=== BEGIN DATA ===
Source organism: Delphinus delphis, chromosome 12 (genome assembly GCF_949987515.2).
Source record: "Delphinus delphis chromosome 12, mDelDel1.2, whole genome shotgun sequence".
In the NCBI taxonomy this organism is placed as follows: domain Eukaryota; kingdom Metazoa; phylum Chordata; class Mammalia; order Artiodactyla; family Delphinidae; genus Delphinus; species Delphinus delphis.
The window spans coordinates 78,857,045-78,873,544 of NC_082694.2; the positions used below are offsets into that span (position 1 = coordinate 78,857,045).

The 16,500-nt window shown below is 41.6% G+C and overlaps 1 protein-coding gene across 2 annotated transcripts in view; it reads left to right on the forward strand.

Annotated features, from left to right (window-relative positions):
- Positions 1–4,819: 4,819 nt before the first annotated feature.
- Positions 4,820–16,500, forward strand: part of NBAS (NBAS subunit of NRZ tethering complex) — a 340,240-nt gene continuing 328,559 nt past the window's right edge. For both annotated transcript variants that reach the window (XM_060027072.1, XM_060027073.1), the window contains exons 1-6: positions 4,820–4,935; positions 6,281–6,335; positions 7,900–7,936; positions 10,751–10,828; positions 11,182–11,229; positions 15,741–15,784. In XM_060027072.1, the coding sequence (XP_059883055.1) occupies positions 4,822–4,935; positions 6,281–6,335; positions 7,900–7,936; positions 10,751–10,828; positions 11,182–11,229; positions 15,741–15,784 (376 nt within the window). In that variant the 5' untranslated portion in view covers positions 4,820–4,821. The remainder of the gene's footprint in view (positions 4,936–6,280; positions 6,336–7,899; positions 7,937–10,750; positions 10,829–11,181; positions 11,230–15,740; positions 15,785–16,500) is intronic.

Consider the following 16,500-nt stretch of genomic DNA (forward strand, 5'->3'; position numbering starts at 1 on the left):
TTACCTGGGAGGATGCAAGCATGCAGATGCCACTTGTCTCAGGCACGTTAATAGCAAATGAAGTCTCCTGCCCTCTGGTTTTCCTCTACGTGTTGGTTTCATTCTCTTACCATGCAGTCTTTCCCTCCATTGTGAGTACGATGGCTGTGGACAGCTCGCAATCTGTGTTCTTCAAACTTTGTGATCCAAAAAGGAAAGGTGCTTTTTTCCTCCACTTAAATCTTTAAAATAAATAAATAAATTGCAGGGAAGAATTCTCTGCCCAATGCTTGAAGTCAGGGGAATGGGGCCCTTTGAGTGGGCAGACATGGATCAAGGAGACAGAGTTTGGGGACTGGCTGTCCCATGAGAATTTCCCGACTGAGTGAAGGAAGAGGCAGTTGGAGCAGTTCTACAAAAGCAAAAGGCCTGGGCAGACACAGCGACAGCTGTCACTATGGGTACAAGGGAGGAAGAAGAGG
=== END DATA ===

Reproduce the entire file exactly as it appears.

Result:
Source organism: Delphinus delphis, chromosome 12 (genome assembly GCF_949987515.2).
Source record: "Delphinus delphis chromosome 12, mDelDel1.2, whole genome shotgun sequence".
In the NCBI taxonomy this organism is placed as follows: domain Eukaryota; kingdom Metazoa; phylum Chordata; class Mammalia; order Artiodactyla; family Delphinidae; genus Delphinus; species Delphinus delphis.
The window spans coordinates 78,857,045-78,873,544 of NC_082694.2; the positions used below are offsets into that span (position 1 = coordinate 78,857,045).

The 16,500-nt window shown below is 41.6% G+C and overlaps 1 protein-coding gene across 2 annotated transcripts in view; it reads left to right on the forward strand.

Annotated features, from left to right (window-relative positions):
- Positions 1–4,819: 4,819 nt before the first annotated feature.
- Positions 4,820–16,500, forward strand: part of NBAS (NBAS subunit of NRZ tethering complex) — a 340,240-nt gene continuing 328,559 nt past the window's right edge. For both annotated transcript variants that reach the window (XM_060027072.1, XM_060027073.1), the window contains exons 1-6: positions 4,820–4,935; positions 6,281–6,335; positions 7,900–7,936; positions 10,751–10,828; positions 11,182–11,229; positions 15,741–15,784. In XM_060027072.1, the coding sequence (XP_059883055.1) occupies positions 4,822–4,935; positions 6,281–6,335; positions 7,900–7,936; positions 10,751–10,828; positions 11,182–11,229; positions 15,741–15,784 (376 nt within the window). In that variant the 5' untranslated portion in view covers positions 4,820–4,821. The remainder of the gene's footprint in view (positions 4,936–6,280; positions 6,336–7,899; positions 7,937–10,750; positions 10,829–11,181; positions 11,230–15,740; positions 15,785–16,500) is intronic.

Consider the following 16,500-nt stretch of genomic DNA (forward strand, 5'->3'; position numbering starts at 1 on the left):
TTACCTGGGAGGATGCAAGCATGCAGATGCCACTTGTCTCAGGCACGTTAATAGCAAATGAAGTCTCCTGCCCTCTGGTTTTCCTCTACGTGTTGGTTTCATTCTCTTACCATGCAGTCTTTCCCTCCATTGTGAGTACGATGGCTGTGGACAGCTCGCAATCTGTGTTCTTCAAACTTTGTGATCCAAAAAGGAAAGGTGCTTTTTTCCTCCACTTAAATCTTTAAAATAAATAAATAAATTGCAGGGAAGAATTCTCTGCCCAATGCTTGAAGTCAGGGGAATGGGGCCCTTTGAGTGGGCAGACATGGATCAAGGAGACAGAGTTTGGGGACTGGCTGTCCCATGAGAATTTCCCGACTGAGTGAAGGAAGAGGCAGTTGGAGCAGTTCTACAAAAGCAAAAGGCCTGGGCAGACACAGCGACAGCTGTCACTATGGGTACAAGGGAGGAAGAAGAGG